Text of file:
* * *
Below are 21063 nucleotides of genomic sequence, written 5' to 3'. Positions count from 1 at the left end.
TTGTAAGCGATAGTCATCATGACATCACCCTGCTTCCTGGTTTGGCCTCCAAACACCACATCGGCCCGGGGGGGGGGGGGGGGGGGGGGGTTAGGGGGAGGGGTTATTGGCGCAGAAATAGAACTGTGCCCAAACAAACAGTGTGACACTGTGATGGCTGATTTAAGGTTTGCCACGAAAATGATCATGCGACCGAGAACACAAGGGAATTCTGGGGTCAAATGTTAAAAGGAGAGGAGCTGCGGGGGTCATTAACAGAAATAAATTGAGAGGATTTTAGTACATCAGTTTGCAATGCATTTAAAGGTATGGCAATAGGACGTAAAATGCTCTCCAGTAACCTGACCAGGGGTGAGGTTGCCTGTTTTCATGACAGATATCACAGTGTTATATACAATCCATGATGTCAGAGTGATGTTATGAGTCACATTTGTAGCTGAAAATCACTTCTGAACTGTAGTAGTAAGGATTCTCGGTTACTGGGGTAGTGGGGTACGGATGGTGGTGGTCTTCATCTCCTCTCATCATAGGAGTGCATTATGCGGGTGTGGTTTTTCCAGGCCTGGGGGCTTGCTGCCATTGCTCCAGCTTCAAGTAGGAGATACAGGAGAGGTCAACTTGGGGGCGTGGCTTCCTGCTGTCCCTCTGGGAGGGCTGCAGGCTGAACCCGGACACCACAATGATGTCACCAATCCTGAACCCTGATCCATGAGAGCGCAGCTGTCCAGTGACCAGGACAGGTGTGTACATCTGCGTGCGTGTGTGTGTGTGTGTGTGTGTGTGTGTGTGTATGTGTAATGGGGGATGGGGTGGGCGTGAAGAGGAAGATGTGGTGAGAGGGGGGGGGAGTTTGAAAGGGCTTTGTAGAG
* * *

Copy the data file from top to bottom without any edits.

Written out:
Below are 21063 nucleotides of genomic sequence, written 5' to 3'. Positions count from 1 at the left end.
TTGTAAGCGATAGTCATCATGACATCACCCTGCTTCCTGGTTTGGCCTCCAAACACCACATCGGCCCGGGGGGGGGGGGGGGGGGGGGGGTTAGGGGGAGGGGTTATTGGCGCAGAAATAGAACTGTGCCCAAACAAACAGTGTGACACTGTGATGGCTGATTTAAGGTTTGCCACGAAAATGATCATGCGACCGAGAACACAAGGGAATTCTGGGGTCAAATGTTAAAAGGAGAGGAGCTGCGGGGGTCATTAACAGAAATAAATTGAGAGGATTTTAGTACATCAGTTTGCAATGCATTTAAAGGTATGGCAATAGGACGTAAAATGCTCTCCAGTAACCTGACCAGGGGTGAGGTTGCCTGTTTTCATGACAGATATCACAGTGTTATATACAATCCATGATGTCAGAGTGATGTTATGAGTCACATTTGTAGCTGAAAATCACTTCTGAACTGTAGTAGTAAGGATTCTCGGTTACTGGGGTAGTGGGGTACGGATGGTGGTGGTCTTCATCTCCTCTCATCATAGGAGTGCATTATGCGGGTGTGGTTTTTCCAGGCCTGGGGGCTTGCTGCCATTGCTCCAGCTTCAAGTAGGAGATACAGGAGAGGTCAACTTGGGGGCGTGGCTTCCTGCTGTCCCTCTGGGAGGGCTGCAGGCTGAACCCGGACACCACAATGATGTCACCAATCCTGAACCCTGATCCATGAGAGCGCAGCTGTCCAGTGACCAGGACAGGTGTGTACATCTGCGTGCGTGTGTGTGTGTGTGTGTGTGTGTGTGTGTGTATGTGTAATGGGGGATGGGGTGGGCGTGAAGAGGAAGATGTGGTGAGAGGGGGGGGGAGTTTGAAAGGGCTTTGTAGAG